It’s important to consider color theory when painting a landscape.
by John Budicin
|West Coast Fall
acrylic on canvas.
It’s important to consider color theory when painting a landscape because often, as in this painting, the colors are too intense throughout the composition. For example, the sunset colors have subtleties that need to be considered. If the position of the sun is close to the horizon, the color closest to the horizon should be in the red family; as the sun moves toward the zenith, the color should loose intensity. The artist may also want to take a closer look at the colors of the clouds. In this painting, the cloud colors fall into the red-to-orange range with a change to warm white when they are directly overhead. Finally, the trees should be painted as silhouettes and contain more of their natural colors. One suggestion is to add some cadmium red and a touch of phthalocyanine green to the blue until you find a value that feels right.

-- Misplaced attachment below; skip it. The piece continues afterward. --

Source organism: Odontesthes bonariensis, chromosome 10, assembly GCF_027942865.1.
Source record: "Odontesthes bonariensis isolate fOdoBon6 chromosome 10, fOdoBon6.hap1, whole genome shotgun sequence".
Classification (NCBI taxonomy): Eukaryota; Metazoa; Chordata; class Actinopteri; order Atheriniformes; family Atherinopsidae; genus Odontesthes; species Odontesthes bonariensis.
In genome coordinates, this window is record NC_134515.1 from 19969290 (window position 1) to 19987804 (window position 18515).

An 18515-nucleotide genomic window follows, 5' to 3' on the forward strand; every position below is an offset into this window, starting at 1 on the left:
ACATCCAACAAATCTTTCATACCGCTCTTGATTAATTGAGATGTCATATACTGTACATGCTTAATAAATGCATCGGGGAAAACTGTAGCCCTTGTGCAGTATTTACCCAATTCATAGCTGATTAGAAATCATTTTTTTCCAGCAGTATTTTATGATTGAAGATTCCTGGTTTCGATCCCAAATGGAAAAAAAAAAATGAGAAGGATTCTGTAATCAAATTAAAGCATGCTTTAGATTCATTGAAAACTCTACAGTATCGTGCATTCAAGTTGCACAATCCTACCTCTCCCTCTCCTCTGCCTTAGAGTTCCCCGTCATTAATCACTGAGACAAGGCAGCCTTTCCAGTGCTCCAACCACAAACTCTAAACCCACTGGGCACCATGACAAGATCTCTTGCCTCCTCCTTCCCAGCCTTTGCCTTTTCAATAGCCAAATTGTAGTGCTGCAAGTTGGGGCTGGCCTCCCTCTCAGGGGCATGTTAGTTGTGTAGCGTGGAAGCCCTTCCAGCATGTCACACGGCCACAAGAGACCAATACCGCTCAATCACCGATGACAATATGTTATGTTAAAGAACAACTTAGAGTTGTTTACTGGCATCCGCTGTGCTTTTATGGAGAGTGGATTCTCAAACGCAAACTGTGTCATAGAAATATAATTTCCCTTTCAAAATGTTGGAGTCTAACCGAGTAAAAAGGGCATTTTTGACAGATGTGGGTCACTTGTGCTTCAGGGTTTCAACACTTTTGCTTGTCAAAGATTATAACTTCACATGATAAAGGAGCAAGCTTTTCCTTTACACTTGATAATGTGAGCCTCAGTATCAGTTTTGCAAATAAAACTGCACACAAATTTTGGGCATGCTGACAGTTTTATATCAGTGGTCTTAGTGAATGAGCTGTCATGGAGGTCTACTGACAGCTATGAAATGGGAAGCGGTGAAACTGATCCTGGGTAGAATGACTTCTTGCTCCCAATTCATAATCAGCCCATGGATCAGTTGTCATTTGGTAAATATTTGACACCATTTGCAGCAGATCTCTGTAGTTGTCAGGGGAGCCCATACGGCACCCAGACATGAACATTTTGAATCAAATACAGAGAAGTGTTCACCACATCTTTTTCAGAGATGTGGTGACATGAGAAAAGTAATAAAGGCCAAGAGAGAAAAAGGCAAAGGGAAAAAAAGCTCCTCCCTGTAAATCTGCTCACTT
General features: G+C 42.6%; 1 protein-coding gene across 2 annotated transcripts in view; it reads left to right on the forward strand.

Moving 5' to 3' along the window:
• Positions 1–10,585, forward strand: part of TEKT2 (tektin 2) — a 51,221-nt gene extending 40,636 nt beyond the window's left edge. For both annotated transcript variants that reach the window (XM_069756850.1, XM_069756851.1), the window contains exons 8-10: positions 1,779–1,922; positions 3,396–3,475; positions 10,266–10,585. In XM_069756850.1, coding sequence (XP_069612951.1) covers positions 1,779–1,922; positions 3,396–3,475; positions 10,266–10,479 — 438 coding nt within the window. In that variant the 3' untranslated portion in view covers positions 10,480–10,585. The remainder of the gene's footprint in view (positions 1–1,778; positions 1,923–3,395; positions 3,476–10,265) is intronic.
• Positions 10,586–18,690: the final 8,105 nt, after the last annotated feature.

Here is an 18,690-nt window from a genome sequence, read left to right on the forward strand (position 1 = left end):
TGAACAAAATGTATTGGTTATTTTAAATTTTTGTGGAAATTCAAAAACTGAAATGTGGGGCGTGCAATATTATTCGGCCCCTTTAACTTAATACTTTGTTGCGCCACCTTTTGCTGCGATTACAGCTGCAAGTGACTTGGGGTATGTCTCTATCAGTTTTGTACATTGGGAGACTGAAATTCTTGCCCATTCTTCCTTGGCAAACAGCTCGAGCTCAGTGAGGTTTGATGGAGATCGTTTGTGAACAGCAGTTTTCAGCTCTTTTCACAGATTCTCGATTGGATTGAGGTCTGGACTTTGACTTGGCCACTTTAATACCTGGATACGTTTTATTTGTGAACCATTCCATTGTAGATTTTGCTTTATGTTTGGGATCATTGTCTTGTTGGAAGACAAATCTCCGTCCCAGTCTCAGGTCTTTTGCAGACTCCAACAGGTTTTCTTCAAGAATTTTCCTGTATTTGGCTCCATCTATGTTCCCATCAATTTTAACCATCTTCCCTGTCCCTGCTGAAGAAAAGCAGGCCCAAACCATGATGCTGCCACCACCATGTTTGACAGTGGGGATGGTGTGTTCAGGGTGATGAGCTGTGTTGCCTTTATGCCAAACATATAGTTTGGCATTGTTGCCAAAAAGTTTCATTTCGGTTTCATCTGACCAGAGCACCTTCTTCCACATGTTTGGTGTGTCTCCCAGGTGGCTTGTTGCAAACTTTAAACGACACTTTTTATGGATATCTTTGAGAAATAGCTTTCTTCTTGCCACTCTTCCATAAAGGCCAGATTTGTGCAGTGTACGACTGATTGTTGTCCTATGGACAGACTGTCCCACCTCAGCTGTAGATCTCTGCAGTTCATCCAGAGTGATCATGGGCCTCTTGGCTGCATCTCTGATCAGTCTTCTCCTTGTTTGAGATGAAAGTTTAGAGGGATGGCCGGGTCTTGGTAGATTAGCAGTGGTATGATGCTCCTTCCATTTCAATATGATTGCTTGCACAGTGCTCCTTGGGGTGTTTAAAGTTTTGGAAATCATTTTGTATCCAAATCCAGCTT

About the Critic
John Budicin's plein air and studio landscape paintings achieved numerous top awards from esteemed art competitions. He also was featured in several articles published by national magazines including Southwest Art, Art of the West, American Artist, American Artist Workshop, International Artist, and The Artist Magazine. In addition, his work was reproduced in the following books: 200 Great Painting Ideas for Artists, Enchanted Isle' History of Plein Air Painting in Catalina, and From Sea to Shining Sea A Reflection Of America. Budicin is the president of the Plein Air Painters Of America, a signature member of Oil Painters of America, and also is a member of the Laguna Plein Air Painters, Western Rendezvous of Art, and The California Art Club.
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